Gastrology bloggers dined courtesy of Chow City.
The kitchen is led by Kim-Maree Moore (formerly of Seamstress and Robbie Steins) and her sous chef, Olivia Badaracco. Together, they bring a wealth of experience in Asian cuisine to the kitchen, placing the focus on fresh and authentic dishes, which are at the same time unapologetically modern and unapologetically traditionalist.
The restaurant presents a vibrant menu of Vietnamese, Japanese, Thai and Malaysian plates, which feature a creative blend of authentic, traditional family-inspired dishes and modern street food. Small plates, like the Tom Sum and Thai Larb Moo (pork mince with lettuce cups) lead on to medium shared plates (although Chow City does not care if you share) including local Mt Martha mussels, Thit Kho Tau and Kim’s signature Crying Tiger.
The focus on stellar ingredients is clear with use of high quality, seasonal products from local, smaller farmers.
Chow City’s beverage offering is delightful with interesting fusion-style cocktails featuring ingredients such as kaffir lime leaf, coriander, plum wine and rhubarb bitters. Local brews sit comfortably alongside imported Asian beers in a skilful blending of Asian and Melbourne dining cultures.
The sticky plum lamb ribs were expertly prepared - juicy and succulent from having been slow cooked for over 12 hours. The outstanding ribs were slathered with a flavoursome sticky plum and served with delicious prickly ash rub & nam jim.
The thick slices of very fresh blue eye were served with young coconut, nuoc cham, finger lime, radish, micro herbs, chilli oil, purple radish shoot. The dish was notable for the quality of the fish and the interplay between salinity, sweetness, heat and acidity. It was a simple but well executed dish.
This vegetarian delight was beautifully simple and delicious. Assembled similarly to any san choi bao, a lettuce cup is used as a “base” and then layered with the cauliflower, tofu and soy bean mix.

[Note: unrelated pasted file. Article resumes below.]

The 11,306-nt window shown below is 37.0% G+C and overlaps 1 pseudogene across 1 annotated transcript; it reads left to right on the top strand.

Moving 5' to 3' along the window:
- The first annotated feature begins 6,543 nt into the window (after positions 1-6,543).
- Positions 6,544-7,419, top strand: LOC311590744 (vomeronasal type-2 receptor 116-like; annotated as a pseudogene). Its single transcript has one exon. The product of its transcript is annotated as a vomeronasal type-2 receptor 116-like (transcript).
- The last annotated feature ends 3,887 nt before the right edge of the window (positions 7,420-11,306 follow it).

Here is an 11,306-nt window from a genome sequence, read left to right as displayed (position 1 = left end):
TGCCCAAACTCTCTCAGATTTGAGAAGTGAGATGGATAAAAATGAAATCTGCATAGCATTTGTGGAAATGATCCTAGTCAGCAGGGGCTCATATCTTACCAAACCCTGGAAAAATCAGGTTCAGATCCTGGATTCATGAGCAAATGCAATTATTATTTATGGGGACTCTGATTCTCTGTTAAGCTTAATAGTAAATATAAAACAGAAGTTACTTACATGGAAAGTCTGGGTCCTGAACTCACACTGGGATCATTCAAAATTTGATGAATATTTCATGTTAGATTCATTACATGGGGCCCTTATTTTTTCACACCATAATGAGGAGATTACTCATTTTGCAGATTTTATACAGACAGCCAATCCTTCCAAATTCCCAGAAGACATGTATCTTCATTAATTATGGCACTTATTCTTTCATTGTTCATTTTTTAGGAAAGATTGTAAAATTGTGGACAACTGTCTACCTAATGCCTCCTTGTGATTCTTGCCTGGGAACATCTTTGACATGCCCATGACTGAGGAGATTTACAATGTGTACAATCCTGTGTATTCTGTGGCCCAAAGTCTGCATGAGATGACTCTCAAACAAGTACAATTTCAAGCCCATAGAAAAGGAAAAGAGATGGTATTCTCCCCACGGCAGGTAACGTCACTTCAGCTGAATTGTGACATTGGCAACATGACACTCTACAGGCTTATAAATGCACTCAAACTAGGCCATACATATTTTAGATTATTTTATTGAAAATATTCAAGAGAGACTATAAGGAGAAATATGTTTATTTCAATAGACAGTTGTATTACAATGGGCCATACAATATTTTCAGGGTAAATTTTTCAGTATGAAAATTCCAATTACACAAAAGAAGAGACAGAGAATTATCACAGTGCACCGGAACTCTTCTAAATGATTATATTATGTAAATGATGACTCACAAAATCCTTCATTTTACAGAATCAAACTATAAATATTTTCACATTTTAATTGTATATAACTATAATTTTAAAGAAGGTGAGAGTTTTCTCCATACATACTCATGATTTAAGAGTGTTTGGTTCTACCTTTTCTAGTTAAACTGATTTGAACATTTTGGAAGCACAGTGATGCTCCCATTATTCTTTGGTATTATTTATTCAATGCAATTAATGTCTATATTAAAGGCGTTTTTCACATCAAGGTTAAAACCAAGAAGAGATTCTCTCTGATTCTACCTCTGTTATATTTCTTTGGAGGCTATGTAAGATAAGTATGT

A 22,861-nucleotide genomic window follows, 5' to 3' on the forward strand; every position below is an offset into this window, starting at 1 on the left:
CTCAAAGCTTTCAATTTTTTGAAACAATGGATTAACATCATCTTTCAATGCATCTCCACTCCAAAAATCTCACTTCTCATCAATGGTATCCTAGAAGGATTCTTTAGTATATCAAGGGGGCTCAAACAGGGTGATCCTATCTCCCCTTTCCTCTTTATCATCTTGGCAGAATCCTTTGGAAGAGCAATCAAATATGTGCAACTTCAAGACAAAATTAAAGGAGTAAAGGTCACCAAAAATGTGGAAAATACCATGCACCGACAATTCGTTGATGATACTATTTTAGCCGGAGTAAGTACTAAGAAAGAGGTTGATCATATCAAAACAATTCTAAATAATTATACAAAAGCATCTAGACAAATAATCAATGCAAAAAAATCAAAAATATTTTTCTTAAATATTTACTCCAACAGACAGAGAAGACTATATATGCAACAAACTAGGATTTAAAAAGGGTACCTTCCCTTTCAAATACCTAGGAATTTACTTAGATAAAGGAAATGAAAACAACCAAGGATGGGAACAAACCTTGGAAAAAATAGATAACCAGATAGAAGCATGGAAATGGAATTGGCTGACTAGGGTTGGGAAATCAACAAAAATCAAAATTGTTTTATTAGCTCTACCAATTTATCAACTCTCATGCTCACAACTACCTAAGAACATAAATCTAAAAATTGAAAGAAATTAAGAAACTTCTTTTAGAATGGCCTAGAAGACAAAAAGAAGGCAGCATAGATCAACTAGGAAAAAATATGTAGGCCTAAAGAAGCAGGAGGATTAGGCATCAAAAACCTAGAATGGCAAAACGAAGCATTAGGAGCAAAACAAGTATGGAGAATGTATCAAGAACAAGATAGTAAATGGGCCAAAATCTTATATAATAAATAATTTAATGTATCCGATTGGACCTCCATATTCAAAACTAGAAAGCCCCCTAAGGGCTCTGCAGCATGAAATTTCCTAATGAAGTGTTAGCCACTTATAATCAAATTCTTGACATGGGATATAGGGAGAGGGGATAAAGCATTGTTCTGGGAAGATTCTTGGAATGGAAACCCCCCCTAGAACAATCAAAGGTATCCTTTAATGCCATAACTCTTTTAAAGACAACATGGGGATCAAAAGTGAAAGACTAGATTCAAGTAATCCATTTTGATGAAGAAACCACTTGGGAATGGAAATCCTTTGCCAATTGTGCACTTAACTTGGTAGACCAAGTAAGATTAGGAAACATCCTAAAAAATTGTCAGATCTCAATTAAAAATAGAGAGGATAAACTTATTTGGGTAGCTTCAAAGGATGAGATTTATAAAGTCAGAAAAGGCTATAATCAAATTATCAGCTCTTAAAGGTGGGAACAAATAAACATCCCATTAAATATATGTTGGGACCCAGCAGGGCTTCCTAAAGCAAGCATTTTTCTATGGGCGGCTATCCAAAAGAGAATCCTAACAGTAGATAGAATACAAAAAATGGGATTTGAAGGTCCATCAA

The slow roasted Kurabuta pork belly was another crowd favourite. Each pork belly slice had been succulently roasted to retain a porky juiciness, thereby achieving a healthy layer of melt-in-the-mouth fat in the process. The feature item was the crackling which possessed the ultimate crunch and acted as an ideal seasoning for the pork meat.
Beef Tataki Rare seared eye fillet, shredded daikon, ginger, heirloom tomato, radish, micro herbs tataki
The Beef Tataki was our favourite dish of the night. Displaying technique, elegance and skilful restraint, the tataki was both beautifully presented and absolutely delicious. The melt in your mouth slices of beef combined the best of both worlds (partially cooked, partially raw). A light searing ensured that each slice was lined with a thin crisp layer packed with caramelised beef flavour. It was a wonderful mélange of flavours and textures.
The perfectly seasoned curry possessed the customary punchy flavours exhibited by South East Asian curries and was a great match for the beautifully cooked duck. We loved the inclusion of sweet pumpkin and textural snake beans.
Chow City presents a journey of flavours: from light to rich, sweet to sour; inspired by ingredients, people, experiences, conversations and a visual environment, all with a very charming hidden sense of humour.
Location: 287 Exhibition Street, Melbourne
Phone: 03 9663 7898
Cuisine: Asian, Bar, Malaysian, Thai, Vietnamese, Japanese